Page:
*The Brennan family talk to the Clare Senior Hurling panel at Cusack Park. Photograph by Eamon Ward
Teenage boys will for the first time in Ireland be given the option to get the HPV vaccination at schools, the family of the late Laura Brennan are urging parents with children of both sexes to sign consent forms and protect them from HPV related cancers.
Ennis’ Laura Brennan was a tireless advocate for the HPV vaccine up until her death from cervical cancer in March of this year. Her campaigning led to a surge in the number of young women taking the vaccine with the HSE confirming that since Laura fist contacted them in 2017, the uptake increased from 51% to 70%.
Over the past five months, her family have continued her good work with the launch of an initiative where sports clubs across the world are now wearing the HPV logo to raise awareness to people of all ages.
“It’s a very important year for the vaccination, it’s the first year that it’s being rolled out to boys in first year and once again to girls. Consent forms are going out the end of August and the first week of September, the vaccinations are in school from September and the aim would be to get as many boys and girls in first year across the country vaccinated and protected from HPV related cancers,” Laura’s brother Kevin told The Clare Echo.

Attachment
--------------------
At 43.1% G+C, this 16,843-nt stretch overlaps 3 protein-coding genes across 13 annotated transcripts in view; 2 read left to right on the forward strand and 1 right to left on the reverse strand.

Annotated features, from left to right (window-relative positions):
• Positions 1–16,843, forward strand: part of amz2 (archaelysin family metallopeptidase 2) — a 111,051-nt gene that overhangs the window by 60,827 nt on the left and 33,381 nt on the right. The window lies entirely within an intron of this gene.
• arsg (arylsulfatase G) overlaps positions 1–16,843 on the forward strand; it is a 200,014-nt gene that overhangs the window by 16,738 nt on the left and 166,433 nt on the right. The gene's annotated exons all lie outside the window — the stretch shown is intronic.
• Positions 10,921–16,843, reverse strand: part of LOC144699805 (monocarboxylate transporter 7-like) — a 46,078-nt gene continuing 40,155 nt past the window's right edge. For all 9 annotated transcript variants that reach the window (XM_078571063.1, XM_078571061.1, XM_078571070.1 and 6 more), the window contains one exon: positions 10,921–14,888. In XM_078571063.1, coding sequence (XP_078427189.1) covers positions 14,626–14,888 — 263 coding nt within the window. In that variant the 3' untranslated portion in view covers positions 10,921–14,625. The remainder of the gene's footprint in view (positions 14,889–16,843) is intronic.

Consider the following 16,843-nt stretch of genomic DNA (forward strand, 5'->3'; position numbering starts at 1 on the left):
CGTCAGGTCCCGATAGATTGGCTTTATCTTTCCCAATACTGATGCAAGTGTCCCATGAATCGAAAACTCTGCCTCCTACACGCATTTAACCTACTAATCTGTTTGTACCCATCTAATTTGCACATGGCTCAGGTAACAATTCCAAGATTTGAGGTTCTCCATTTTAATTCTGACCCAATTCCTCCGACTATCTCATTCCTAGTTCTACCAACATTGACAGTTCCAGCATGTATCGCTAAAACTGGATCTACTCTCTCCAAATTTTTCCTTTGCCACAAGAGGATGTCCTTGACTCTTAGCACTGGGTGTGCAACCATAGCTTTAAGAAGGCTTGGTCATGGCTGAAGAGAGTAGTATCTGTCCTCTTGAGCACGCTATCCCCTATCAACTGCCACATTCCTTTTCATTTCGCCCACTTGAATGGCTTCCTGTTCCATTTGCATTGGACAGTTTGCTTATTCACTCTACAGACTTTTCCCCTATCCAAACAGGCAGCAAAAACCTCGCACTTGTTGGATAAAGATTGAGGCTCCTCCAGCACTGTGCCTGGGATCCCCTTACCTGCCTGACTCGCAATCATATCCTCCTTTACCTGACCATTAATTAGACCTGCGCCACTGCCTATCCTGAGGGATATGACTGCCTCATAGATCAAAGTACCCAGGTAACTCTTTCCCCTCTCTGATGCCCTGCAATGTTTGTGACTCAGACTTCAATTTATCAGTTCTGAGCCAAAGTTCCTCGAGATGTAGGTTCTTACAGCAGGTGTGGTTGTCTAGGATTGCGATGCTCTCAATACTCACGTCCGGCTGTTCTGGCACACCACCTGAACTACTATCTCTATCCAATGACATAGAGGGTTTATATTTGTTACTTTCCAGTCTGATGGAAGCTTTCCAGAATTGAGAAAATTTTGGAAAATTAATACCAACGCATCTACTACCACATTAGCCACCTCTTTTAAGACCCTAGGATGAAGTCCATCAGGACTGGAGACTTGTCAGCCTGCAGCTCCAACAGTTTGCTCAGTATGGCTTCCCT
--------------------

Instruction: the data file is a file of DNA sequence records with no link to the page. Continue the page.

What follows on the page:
“Given the amount of misinformation out there it’s completely understandable that parents might have concerns or be confused, if they are I’d recommend they get their information through reputable sources, speak to their GP or go to HPV.ie for factual information. I’d encourage parents who might not be considering getting their children vaccinated this September to consider the situation if in God forbid ten or fifteen years time their son or daughter is to get a cancer as a result of the HPV virus and their child was to ask them ‘why didn’t you vaccinate me’, what would their answer be given every single GP in the country, every cancer specialist, the HSE, the WHO and their research back us up saying it is effective. What would their answer be to their child if they asked ‘why didn’t you vaccinate me’”.
There is an onus on parents he felt to make a “responsible decision” and said a high uptake would save 110 lives in Ireland every year. “This is the most tested vaccine in the history of vaccines, countries like Scotland and Australia who have reached 90 percent vaccination rates are well on their way to eradicate HPV related cancers. My sister when she was around would have said, she was an example of an unvaccinated girl, she is not here anymore, parents have to make the responsible decision and get their children vaccinated”.
On September 16th, ‘Laura Brennan: This Is Me’ a documentary which is available to view on the RTÉ Player will be aired on RTÉ to further increase the uptake of teenagers taking the vaccine. “Before Laura passed away she would have been in constant communication with RTÉ but that was one of the clauses she had with the documentary that it would be aired at a time that would maximise the potential of more boys and girls getting vaccinated. It will be aired in September when the vaccination teams are in schools and we are very hopeful it will have a positive impact on that,” Kevin added.